Cover Story

Judaism persecuted

Issue: "All in the family," March 2, 2002

Only 10 years after the Edict of Milan some Christian leaders began using their new governmental power to give their position the advantage. In 325 the Council of Nicea, along with formulating the classic Nicene Creed, restricted the political and religious rights of Jews. In 337 legislation in the eastern half of the Empire forbade Jews from owning slaves, Christians and Jews from intermarrying, and women from converting to Judaism.

During the following centuries some localities went further. Alexandria, Egypt, expelled Jews in 411, and Minorca, Spain, in 418 gave its Jewish inhabitants a choice of "conversion" or expulsion. (Conversion is in quotation marks because true conversion is based on belief, not any specific actions, and belief cannot be forced; the Roman Catholic Church, however, came to believe that baptism was efficacious regardless of belief.) In 576 and 582 the Franks, who controlled much of what is now France, and in 613 the Visigoths, who ruled much of what is now Spain, also ordered Jews within their territories to "convert" or leave.

Jews responded predictably in 712 by helping Muslim invaders conquer Spain. In other parts of Europe restrictive legislation arose over the next several centuries, with Jewish families pushed from place to place and often leading lives that anticipated the last three of Thomas Hobbes's famous adjectives: nasty, brutish, and short. But those lives did not fit the first two adjectives, solitary and poor, because communities (including ones newly planted in France) often developed strong bonds. Jews worked at whatever urban trades were allowed to them, and a few usually became moneylenders, since the church did not allow Christians to compete with them.

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Those moneylenders sometimes became rich. Jewish economic success led to jealousy and covetousness among the nominally Christian, who sought opportunities to steal. The great opportunity arose after Pope Urban II in 1095 called for a crusade to retake Jerusalem. As participants in the First Crusade headed toward Palestine, some killed along the way up to 10,000 Jews from communities in northern France and along the Rhine (about one-fourth to one-third of the Jewish population of the area). Other crusades brought similar destruction, and popes sometimes offered an incentive for Crusade participation: All debts of Crusaders to Jews were canceled.

Roman Catholic doctrinal changes also contributed to increased tensions. In 1215 the fourth Lateran Council, a major church conference in Rome, established the doctrine of transubstantiation, within which the bread and wine of the Lord's Supper were seen as Christ's flesh and blood. Over the next several centuries angry priests and mob leaders repeatedly claimed that Jews desecrated wafers (seen literally as Christ's flesh) so they could persecute Jesus again. The Lateran Council also decreed that Jews should wear a special badge to differentiate them from the general population.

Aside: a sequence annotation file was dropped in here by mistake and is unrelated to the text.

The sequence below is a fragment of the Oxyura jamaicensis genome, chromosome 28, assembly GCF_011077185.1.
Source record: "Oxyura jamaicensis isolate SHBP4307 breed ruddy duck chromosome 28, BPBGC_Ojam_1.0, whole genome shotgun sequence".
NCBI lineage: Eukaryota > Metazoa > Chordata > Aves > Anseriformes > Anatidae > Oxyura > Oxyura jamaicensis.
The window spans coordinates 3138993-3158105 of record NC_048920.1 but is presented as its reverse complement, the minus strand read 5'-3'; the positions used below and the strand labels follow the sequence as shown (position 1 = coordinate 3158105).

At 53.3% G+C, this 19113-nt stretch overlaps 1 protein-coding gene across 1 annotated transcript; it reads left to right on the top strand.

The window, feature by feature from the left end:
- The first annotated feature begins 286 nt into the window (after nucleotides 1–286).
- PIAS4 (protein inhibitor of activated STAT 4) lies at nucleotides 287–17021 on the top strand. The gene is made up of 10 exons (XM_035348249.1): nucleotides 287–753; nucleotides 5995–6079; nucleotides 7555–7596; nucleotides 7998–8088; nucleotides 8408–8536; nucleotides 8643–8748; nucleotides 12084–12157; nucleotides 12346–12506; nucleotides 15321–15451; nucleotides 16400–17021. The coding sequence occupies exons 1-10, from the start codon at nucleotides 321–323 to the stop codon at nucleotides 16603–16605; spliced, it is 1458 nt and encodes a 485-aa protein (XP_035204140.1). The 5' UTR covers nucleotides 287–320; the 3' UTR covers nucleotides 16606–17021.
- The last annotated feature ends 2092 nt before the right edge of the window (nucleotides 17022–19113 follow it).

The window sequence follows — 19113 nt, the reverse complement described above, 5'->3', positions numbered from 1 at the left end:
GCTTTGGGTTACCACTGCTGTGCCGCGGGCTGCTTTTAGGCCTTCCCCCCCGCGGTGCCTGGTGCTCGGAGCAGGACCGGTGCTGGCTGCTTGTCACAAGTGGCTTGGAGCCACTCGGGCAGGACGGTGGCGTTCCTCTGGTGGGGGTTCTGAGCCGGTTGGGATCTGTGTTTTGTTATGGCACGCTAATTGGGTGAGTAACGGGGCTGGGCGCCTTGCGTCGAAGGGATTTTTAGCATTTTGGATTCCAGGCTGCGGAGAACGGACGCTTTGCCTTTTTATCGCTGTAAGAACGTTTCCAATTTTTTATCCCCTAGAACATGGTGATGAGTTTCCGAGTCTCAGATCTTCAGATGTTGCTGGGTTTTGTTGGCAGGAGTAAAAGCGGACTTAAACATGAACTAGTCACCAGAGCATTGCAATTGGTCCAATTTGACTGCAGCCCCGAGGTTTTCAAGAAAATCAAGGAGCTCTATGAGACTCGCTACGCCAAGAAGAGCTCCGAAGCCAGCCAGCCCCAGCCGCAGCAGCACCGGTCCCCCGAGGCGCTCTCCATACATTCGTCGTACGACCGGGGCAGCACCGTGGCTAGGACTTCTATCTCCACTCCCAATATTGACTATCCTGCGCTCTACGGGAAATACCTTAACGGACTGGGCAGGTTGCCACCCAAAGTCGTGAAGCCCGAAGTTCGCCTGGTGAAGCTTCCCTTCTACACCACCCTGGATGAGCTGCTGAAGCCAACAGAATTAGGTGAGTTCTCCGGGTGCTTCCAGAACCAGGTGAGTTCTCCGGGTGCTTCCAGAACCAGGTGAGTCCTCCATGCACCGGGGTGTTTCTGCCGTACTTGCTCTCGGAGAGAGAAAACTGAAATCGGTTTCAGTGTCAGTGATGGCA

Other new charges and legends spread. The "blood libel" accusation-that Jews needed to kill Christian children in order to use their blood in Passover rituals-first appeared in 1144 in Norwich, England, and resurfaced throughout the 1200s. Holy Roman Emperor Frederick II investigated the charge and found it without merit, but it remained popular among those seeking a cause for mob action (as in Germany in 1298). Around 1220 an Italian wrote of meeting a Jew who had hit and insulted Jesus on the way to the Crucifixion and was thus condemned to wander the world for all time and receive insults and beatings. That legend of the Wandering Jew spread throughout Europe and was retold in hundreds of publications, with settings frequently altered.

New charges in the 1300s made life harder for many Jews in Western Europe. In 1321 French Jews supposedly encouraged lepers to poison wells used by Christians. King Philip the Tall acknowledged the Jews' innocence, but only after about 5,000 Jews were killed-and the following year King Charles IV expelled those who had survived. That was only a prelude to the Black Death riots of 1348-1349, when Germans and others accused Jews of causing the bubonic plague by poisoning wells. Pope Clement VI said the Jews were innocent, but many Jewish communities already hurt by disease were wiped out by assault. Basle residents, for example, burned 600 Jews at the stake and expelled the city's other Jews, converting the synagogue into a church and destroying the Jewish cemetery.

Jews for a time had a refuge in Muslim Spain, but Catholic rioters in Seville, Valencia, and other cities murdered thousands of Spanish Jews in 1391, and pressed others to be baptized to save their lives. Over time it became clear that many conversos-those baptized under pressure-and their children were continuing to practice Judaism. In 1481 Spain's Queen Isabella agreed with papal authorities on the need for an Inquisition to root out conversos who still practiced Judaism. From 1486 to 1490 about 5,000 conversos went on trial: 150 "crypto-Jews" were burned at the stake, usually after torture-generated confessions. Some wealthy individuals whose lives were spared had their property confiscated, with proceeds used for financing voyages of exploration.

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